Low-carbon reorientation in steel, oil refining and petrochemical industries

by | 13 Dec 2023 | Sustainability, Uncategorised | 0 comments

Because steel, oil refining, and petrochemical industries account for half of the UK’s industrial greenhouse gas (GHG) emissions, decarbonisation of these industries is essential to meet the UK’s climate change targets. In a 2-year research project, funded by the Industrial Decarbonisation Research and Innovation Centre, Dr. Gregory and Prof. Geels analysed the speed and direction of low-carbon reorientation in these three industries. We report the results in a 4-page Policy Briefing and 111 page report.

Drawing on three 30-year industry case studies and comparative analysis, we find that the speed of change was slow until 2019 in all three industries, which resonates with the existing industrial decarbonisation literature that emphasises high sunk investments in capital intensive assets, long investment cycles, large investment costs, and a preference for incremental process improvements. Companies invested in incremental energy efficiency technologies (for economic reasons), but hardly engaged in deeper low-carbon reorientation, assuming that their emissions were seen as part of the 20% hard-to-decarbonise sectors that were implied by the UK’s 80% GHG emission reduction target.
The speed of change has increased since 2019 both because of general policy targets (such as the 2019 commitment to net-zero emissions by 2050, the 2020 and 2022 targets for CCS and hydrogen deployment by 2030) and a raft of specific policy instruments, including the £240m Net Zero Hydrogen Fund; the £140m Industrial Decarbonisation and Hydrogen Revenue Support Scheme; the 315m Industrial Energy Transformation Fund, the £1bn CCS Infrastructure Fund, and various business model support schemes, backed by a £20bn financial commitment for future CCS.
We find that several of the six UK oil refining firms have since 2019 committed to deploying low-carbon technologies such as blue hydrogen, CCS, and biofuels. We also find that the main petrochemical firms and the two integrated steelworks have been reluctant to commit significant resources to deploying low-carbon technologies, although they have increased their R&D activities. The two integrated steelworks have very recently (Fall 2023) made deals with the government to reorient towards Electric Arc Furnaces (EAFs), each receiving £500m policy support, which they will match with about £750m funding. Although this has the potential to transform UK steelmakers from the (comparatively) slowest to the fastest low-carbon reorienting industry, there are practical hurdles that may cause delays.
We explain these differences in low-carbon reorientation speed with five factors that we derive from the triple embeddedness framework: 1) policy instruments (which privilege the four industrial clusters with refineries and petrochemical plants), 2) the technical and practical feasibility of low-carbon options such as CCS, hydrogen, and EAFs (which is higher for refineries and petrochemical plants than for steelmakers), 3) the degree of international competition (which is lower in refining than in petrochemicals and steel), 4) the financial health of the industry (which is better for refineries and worst for steel), 5) wider corporate strategies mindsets (which are more favourable towards low-carbon reorientation in refining than in steel and petrochemicals).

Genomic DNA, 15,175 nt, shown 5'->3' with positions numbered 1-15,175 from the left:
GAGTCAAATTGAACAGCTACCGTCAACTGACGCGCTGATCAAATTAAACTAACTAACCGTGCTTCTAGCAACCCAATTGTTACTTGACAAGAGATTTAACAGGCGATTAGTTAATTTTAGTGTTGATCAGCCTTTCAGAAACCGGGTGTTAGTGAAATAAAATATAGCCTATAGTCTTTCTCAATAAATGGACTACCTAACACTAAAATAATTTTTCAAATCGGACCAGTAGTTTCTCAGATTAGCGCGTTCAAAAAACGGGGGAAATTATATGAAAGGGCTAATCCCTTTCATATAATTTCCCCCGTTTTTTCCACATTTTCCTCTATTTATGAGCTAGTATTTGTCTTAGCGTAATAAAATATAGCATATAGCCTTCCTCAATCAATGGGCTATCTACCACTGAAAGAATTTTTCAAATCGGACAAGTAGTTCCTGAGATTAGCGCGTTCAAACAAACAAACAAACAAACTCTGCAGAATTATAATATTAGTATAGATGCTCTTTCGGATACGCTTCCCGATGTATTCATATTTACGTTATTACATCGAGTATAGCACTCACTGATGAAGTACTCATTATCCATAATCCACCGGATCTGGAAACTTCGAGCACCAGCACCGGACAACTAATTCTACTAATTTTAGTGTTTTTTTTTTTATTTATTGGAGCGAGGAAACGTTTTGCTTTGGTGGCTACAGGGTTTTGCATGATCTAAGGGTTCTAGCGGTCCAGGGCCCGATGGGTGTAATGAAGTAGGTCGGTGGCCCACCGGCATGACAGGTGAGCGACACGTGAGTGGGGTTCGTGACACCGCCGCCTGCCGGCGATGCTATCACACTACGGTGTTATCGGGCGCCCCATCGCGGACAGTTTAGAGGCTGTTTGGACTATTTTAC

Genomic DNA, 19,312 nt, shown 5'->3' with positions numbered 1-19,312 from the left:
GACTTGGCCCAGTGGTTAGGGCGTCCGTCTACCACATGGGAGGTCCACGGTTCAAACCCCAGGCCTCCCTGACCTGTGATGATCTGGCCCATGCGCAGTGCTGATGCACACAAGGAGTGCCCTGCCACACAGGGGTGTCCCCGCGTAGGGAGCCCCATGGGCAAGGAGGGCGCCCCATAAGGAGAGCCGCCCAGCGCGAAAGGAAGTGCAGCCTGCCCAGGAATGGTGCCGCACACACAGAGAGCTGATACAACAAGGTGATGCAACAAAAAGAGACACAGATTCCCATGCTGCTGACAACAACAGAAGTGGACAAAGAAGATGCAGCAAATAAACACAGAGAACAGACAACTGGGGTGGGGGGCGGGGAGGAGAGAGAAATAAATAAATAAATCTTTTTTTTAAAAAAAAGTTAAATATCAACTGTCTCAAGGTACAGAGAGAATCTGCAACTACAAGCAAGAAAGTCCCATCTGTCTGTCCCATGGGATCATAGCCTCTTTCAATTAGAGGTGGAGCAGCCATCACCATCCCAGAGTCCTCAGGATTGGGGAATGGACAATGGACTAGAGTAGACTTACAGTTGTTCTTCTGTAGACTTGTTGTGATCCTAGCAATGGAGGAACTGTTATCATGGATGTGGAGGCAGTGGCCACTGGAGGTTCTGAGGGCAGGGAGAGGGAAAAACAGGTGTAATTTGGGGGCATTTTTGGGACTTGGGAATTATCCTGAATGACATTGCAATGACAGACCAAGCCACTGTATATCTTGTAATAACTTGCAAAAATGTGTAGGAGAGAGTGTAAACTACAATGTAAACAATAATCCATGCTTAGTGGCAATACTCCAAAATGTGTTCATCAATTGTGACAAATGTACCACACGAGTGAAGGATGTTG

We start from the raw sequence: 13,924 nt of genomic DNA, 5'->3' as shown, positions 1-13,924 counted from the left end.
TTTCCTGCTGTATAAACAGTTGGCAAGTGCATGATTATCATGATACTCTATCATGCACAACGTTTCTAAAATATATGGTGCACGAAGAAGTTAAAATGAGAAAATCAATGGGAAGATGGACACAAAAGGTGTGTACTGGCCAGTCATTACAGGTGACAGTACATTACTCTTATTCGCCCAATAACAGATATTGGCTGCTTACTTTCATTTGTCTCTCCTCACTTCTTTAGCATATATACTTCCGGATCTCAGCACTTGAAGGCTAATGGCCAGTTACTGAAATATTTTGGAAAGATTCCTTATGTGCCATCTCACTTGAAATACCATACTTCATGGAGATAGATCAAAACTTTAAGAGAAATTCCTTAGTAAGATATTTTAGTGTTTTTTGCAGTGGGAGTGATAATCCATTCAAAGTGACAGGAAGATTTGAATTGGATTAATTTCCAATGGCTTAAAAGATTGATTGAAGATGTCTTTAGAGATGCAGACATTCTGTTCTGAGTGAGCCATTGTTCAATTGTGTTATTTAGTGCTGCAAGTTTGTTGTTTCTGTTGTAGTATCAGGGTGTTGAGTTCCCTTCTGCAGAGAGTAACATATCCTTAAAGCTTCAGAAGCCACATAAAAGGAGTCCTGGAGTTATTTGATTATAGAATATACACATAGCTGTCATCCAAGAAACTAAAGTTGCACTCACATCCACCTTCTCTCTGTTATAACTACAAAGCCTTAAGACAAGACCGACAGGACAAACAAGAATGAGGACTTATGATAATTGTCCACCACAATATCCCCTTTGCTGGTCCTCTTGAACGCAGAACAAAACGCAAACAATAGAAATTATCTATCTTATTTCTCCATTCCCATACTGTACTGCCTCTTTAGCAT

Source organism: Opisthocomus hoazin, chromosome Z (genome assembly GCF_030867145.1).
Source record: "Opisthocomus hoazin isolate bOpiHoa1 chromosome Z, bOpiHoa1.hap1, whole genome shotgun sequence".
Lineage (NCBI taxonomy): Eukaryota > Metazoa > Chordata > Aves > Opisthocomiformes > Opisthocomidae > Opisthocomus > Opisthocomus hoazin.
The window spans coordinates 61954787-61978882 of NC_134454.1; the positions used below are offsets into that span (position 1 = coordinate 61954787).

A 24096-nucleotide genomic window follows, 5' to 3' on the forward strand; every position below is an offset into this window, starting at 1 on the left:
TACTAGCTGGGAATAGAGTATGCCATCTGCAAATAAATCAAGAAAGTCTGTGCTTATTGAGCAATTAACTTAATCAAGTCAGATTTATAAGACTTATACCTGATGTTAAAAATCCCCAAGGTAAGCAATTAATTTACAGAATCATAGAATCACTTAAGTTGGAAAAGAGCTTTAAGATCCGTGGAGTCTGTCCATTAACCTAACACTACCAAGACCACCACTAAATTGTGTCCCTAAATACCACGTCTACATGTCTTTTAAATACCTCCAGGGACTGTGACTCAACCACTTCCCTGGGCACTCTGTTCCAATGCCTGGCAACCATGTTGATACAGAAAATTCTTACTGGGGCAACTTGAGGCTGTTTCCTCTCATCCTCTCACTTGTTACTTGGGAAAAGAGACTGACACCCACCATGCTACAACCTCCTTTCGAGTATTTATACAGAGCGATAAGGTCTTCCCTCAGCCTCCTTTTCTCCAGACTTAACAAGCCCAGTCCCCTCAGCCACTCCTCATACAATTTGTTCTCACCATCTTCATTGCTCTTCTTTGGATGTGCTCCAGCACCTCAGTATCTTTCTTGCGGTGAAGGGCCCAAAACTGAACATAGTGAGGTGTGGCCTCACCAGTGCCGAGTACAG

The wider contribution of our research project to the industrial decarbonisation literature is that it highlights the importance of making multi-dimensional analyses of industries, which acknowledge both external pressures and firm-level strategic considerations. While techno-economic analyses of low-carbon options, which dominate the literature, remain important, the paper shows the relevance of also addressing national, regional, and international contexts and varying firm-specific factors (in location, mindset, strategy, and financial performance). It also highlights the importance of complementing the manifold future-oriented investigations with analyses of historical developments up to the present, because these help to better understand the current speed and commitment of firms to low-carbon reorientation.
Julian Gregory and Frank W. Geels, Low-carbon reorientation in steel, oil refining and petrochemical industries, IDRIC policy briefing, November 2023.
Geels, F.W. and Gregory, J. 2023, Low-carbon reorientation in steel, oil refining and petrochemical industries, Final report for the Industrial Decarbonisation Research & Innovation Centre.